Cue giggle and eye-roll. This is after your doctor says, “just exercise a few days a week”. It’s an uphill battle finding time to exercise consistently when our schedules are jam-packed and constantly changing. It’s not uncommon to feel like we are short on time, don’t have enough equipment, or are simply struggling to keep-up. First and foremost, we need to commit to making exercise a priority. Then, we can work on ways of creatively squeezing exercise into our busy schedules.

Short on Time

Often, we have an idea in our head that we need to set aside a large chunk of our day for exercise. On busy days, and with an ever-changing schedule, it can be difficult to carve out even 30 minutes regularly. Luckily, exercise sessions don’t all need to be this long. Studies have shown that there are quicker options that are just as effective. These options include shorter bouts of 10-15 minutes adding up to about 30 minutes throughout the day or shorter and more intense intervals of exercise.

Get Creative. Use spots that already exist in your schedule to fit in some regular activity. Take the stairs, park further away, exercise while your kids are at practice. All of these are great ideas for fitting movement into your daily routine.

Plan Ahead. Get your workout schedule for the week set ahead of time, so you don’t have to spend time each day thinking about what, when, and how long. Some days will stray from that schedule, and that is okay. Be flexible with yourself and your expectations, but also have an alternate plan in mind for those unexpected interruptions.

Keep Your Workout Bag Handy. Finally, you get to work out for more than 20 minutes. But then you realize, in your haste this morning, you forgot to pack your gym shoes! Have your workout clothes and workout bag ready, so all you have to do is grab and go.

Change it Up. If you’re short on time or exercising in a different space, chances are you’ll have to deviate from your usual workout routine. The benefits of change include added variety and avoiding boredom.

Add Intervals. Intervals are a great way to maximize your workout time. Increasing the intensity allows for a shorter workout session with the same benefits. To learn more about interval workouts, check out Shake Up your Exercise with a HIIT Workout.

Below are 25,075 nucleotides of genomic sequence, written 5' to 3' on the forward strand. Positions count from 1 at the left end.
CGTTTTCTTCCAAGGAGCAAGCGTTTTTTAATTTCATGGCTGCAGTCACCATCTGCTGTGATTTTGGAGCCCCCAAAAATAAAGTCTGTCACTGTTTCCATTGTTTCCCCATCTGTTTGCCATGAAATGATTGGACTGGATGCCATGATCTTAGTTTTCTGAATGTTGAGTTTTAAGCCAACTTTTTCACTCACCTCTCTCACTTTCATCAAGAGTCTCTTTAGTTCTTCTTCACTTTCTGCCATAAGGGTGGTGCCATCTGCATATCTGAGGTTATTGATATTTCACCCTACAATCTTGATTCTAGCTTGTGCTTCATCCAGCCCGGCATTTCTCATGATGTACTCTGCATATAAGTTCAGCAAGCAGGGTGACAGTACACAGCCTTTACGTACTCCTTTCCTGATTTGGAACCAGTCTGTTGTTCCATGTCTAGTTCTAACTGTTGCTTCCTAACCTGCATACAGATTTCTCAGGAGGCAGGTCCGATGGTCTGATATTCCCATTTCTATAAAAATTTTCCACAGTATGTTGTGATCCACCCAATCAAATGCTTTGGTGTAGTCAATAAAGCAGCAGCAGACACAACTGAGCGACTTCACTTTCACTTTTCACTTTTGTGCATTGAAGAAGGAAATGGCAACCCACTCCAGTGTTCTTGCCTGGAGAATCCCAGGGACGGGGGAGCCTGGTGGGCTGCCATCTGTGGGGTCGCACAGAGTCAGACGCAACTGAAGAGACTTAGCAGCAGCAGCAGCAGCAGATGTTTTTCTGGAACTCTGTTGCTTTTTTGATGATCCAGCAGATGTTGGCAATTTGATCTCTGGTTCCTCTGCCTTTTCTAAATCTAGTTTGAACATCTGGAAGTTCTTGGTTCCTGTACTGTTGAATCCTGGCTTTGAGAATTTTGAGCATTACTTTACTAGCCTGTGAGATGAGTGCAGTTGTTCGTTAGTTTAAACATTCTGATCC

Short on Equipment

Squeezing in a quick workout at home, outside, or while traveling is a great way to keep your exercise consistent. But, this can be challenging when we don’t have a lot of equipment to use. The good news is that you can still get in a great workout while using very little or even no equipment at all.

Makeshift Home Equipment. Even if you don’t have a set of dumbbells at home, you can still get a great strength workout. Use makeshift items found around your houses, such as water bottles, cans of food, or a tote bag filled with books in place of weights. You can even use items like a small towel or paper plate in place of sliders.

Bodyweight Exercises. Hershel Walker only does bodyweight exercises. He is a very fit 58 year old and former NFL football player. As you can see, exercises that utilize your body weight as resistance can be very effective. Squats, lunges, and push-ups are all examples of bodyweight exercises. These exercises take minimal space and can be varied to fit your fitness level.

Choose Equipment Wisely. If you’re considering purchasing equipment, think about choosing items that are versatile and space-saving. Items that can be used for more than one exercise are also a good option. Resistance bands are a great example of equipment that doesn’t take up much space and has many uses.

Use Free Apps and Videos. There are so many resources available at our fingertips, including many free resources. Many apps and videos highlight workouts that can be done at home with little to no equipment.


Some days our routine will look different than others. And there might even be days when the routine gets skipped. Just remember that consistency is always more important than perfection. Get creative and fit in any activity you can, when you can.

Always consult with your physician before starting a new exercise program.

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Written by BWS Lead Health Coach- Kelly Schlather, BS, ASCM – CEP